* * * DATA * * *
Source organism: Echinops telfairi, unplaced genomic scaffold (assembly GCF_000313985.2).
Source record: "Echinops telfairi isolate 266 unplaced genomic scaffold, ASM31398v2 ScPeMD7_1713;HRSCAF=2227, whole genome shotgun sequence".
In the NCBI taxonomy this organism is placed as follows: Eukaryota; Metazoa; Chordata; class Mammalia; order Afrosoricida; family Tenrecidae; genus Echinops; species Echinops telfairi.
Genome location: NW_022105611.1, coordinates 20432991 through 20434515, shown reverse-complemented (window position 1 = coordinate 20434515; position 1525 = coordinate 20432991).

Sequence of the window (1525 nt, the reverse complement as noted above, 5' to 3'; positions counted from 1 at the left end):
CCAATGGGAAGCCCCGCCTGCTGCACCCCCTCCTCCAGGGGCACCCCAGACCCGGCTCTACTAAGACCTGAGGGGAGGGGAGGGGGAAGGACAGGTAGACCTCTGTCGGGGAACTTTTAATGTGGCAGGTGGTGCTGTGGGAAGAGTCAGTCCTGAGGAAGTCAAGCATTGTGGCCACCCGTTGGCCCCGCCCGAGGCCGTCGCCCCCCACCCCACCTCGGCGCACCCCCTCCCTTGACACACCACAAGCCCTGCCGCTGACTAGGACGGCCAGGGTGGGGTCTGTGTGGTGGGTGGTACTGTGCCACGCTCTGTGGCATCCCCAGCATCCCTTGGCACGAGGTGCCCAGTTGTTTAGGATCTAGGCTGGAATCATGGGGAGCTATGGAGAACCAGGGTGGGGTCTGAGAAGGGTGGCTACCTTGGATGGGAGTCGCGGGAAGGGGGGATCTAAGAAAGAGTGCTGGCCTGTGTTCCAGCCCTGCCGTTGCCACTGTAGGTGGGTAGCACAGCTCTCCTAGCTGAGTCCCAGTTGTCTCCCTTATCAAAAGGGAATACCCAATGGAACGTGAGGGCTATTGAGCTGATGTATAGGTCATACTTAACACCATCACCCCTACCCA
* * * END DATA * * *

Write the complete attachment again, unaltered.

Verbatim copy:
Source organism: Echinops telfairi, unplaced genomic scaffold (assembly GCF_000313985.2).
Source record: "Echinops telfairi isolate 266 unplaced genomic scaffold, ASM31398v2 ScPeMD7_1713;HRSCAF=2227, whole genome shotgun sequence".
In the NCBI taxonomy this organism is placed as follows: Eukaryota; Metazoa; Chordata; class Mammalia; order Afrosoricida; family Tenrecidae; genus Echinops; species Echinops telfairi.
Genome location: NW_022105611.1, coordinates 20432991 through 20434515, shown reverse-complemented (window position 1 = coordinate 20434515; position 1525 = coordinate 20432991).

Sequence of the window (1525 nt, the reverse complement as noted above, 5' to 3'; positions counted from 1 at the left end):
CCAATGGGAAGCCCCGCCTGCTGCACCCCCTCCTCCAGGGGCACCCCAGACCCGGCTCTACTAAGACCTGAGGGGAGGGGAGGGGGAAGGACAGGTAGACCTCTGTCGGGGAACTTTTAATGTGGCAGGTGGTGCTGTGGGAAGAGTCAGTCCTGAGGAAGTCAAGCATTGTGGCCACCCGTTGGCCCCGCCCGAGGCCGTCGCCCCCCACCCCACCTCGGCGCACCCCCTCCCTTGACACACCACAAGCCCTGCCGCTGACTAGGACGGCCAGGGTGGGGTCTGTGTGGTGGGTGGTACTGTGCCACGCTCTGTGGCATCCCCAGCATCCCTTGGCACGAGGTGCCCAGTTGTTTAGGATCTAGGCTGGAATCATGGGGAGCTATGGAGAACCAGGGTGGGGTCTGAGAAGGGTGGCTACCTTGGATGGGAGTCGCGGGAAGGGGGGATCTAAGAAAGAGTGCTGGCCTGTGTTCCAGCCCTGCCGTTGCCACTGTAGGTGGGTAGCACAGCTCTCCTAGCTGAGTCCCAGTTGTCTCCCTTATCAAAAGGGAATACCCAATGGAACGTGAGGGCTATTGAGCTGATGTATAGGTCATACTTAACACCATCACCCCTACCCA